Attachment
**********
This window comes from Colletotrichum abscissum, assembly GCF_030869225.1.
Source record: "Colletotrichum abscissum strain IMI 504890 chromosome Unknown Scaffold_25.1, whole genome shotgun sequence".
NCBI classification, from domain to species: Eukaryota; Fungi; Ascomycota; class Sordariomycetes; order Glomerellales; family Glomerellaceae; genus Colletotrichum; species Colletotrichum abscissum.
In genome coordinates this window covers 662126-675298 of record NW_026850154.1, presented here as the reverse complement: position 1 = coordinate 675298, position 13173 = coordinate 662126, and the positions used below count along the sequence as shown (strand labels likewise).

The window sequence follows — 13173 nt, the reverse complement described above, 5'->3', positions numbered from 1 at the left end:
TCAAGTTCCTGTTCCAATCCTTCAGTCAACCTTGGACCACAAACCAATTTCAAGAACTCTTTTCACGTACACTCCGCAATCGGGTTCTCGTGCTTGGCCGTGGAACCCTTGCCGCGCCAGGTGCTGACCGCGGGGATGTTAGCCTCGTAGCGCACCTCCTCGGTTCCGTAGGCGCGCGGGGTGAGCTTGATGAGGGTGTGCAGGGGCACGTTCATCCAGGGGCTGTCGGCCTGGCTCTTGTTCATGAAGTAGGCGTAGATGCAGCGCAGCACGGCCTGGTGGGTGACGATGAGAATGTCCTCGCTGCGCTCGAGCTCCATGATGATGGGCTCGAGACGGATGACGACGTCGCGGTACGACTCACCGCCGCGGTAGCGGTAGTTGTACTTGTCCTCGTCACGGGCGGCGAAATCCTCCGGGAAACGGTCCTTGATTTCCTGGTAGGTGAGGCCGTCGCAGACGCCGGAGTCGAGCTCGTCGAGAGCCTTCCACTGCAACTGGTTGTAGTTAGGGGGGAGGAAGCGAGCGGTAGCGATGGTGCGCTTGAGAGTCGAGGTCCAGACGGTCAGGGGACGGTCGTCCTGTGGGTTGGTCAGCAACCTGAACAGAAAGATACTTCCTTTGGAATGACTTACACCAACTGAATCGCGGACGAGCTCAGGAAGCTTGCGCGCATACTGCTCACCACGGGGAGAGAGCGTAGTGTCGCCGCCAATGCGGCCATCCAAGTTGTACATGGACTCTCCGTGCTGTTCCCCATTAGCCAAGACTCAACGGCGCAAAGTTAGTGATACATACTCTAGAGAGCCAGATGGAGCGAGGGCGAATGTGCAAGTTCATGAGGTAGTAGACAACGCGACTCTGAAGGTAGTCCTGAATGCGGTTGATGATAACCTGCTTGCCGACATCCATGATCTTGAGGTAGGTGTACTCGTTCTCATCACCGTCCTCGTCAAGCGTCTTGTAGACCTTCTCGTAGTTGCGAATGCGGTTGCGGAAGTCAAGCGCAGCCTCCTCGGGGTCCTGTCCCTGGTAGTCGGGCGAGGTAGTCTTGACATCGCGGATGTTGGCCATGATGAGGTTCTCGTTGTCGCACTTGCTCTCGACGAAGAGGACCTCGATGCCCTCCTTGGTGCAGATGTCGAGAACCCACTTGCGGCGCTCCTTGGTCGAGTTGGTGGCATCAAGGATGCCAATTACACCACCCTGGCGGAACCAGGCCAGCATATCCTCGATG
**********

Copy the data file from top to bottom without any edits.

This window comes from Colletotrichum abscissum, assembly GCF_030869225.1.
Source record: "Colletotrichum abscissum strain IMI 504890 chromosome Unknown Scaffold_25.1, whole genome shotgun sequence".
NCBI classification, from domain to species: Eukaryota; Fungi; Ascomycota; class Sordariomycetes; order Glomerellales; family Glomerellaceae; genus Colletotrichum; species Colletotrichum abscissum.
In genome coordinates this window covers 662126-675298 of record NW_026850154.1, presented here as the reverse complement: position 1 = coordinate 675298, position 13173 = coordinate 662126, and the positions used below count along the sequence as shown (strand labels likewise).

The window sequence follows — 13173 nt, the reverse complement described above, 5'->3', positions numbered from 1 at the left end:
TCAAGTTCCTGTTCCAATCCTTCAGTCAACCTTGGACCACAAACCAATTTCAAGAACTCTTTTCACGTACACTCCGCAATCGGGTTCTCGTGCTTGGCCGTGGAACCCTTGCCGCGCCAGGTGCTGACCGCGGGGATGTTAGCCTCGTAGCGCACCTCCTCGGTTCCGTAGGCGCGCGGGGTGAGCTTGATGAGGGTGTGCAGGGGCACGTTCATCCAGGGGCTGTCGGCCTGGCTCTTGTTCATGAAGTAGGCGTAGATGCAGCGCAGCACGGCCTGGTGGGTGACGATGAGAATGTCCTCGCTGCGCTCGAGCTCCATGATGATGGGCTCGAGACGGATGACGACGTCGCGGTACGACTCACCGCCGCGGTAGCGGTAGTTGTACTTGTCCTCGTCACGGGCGGCGAAATCCTCCGGGAAACGGTCCTTGATTTCCTGGTAGGTGAGGCCGTCGCAGACGCCGGAGTCGAGCTCGTCGAGAGCCTTCCACTGCAACTGGTTGTAGTTAGGGGGGAGGAAGCGAGCGGTAGCGATGGTGCGCTTGAGAGTCGAGGTCCAGACGGTCAGGGGACGGTCGTCCTGTGGGTTGGTCAGCAACCTGAACAGAAAGATACTTCCTTTGGAATGACTTACACCAACTGAATCGCGGACGAGCTCAGGAAGCTTGCGCGCATACTGCTCACCACGGGGAGAGAGCGTAGTGTCGCCGCCAATGCGGCCATCCAAGTTGTACATGGACTCTCCGTGCTGTTCCCCATTAGCCAAGACTCAACGGCGCAAAGTTAGTGATACATACTCTAGAGAGCCAGATGGAGCGAGGGCGAATGTGCAAGTTCATGAGGTAGTAGACAACGCGACTCTGAAGGTAGTCCTGAATGCGGTTGATGATAACCTGCTTGCCGACATCCATGATCTTGAGGTAGGTGTACTCGTTCTCATCACCGTCCTCGTCAAGCGTCTTGTAGACCTTCTCGTAGTTGCGAATGCGGTTGCGGAAGTCAAGCGCAGCCTCCTCGGGGTCCTGTCCCTGGTAGTCGGGCGAGGTAGTCTTGACATCGCGGATGTTGGCCATGATGAGGTTCTCGTTGTCGCACTTGCTCTCGACGAAGAGGACCTCGATGCCCTCCTTGGTGCAGATGTCGAGAACCCACTTGCGGCGCTCCTTGGTCGAGTTGGTGGCATCAAGGATGCCAATTACACCACCCTGGCGGAACCAGGCCAGCATATCCTCGATG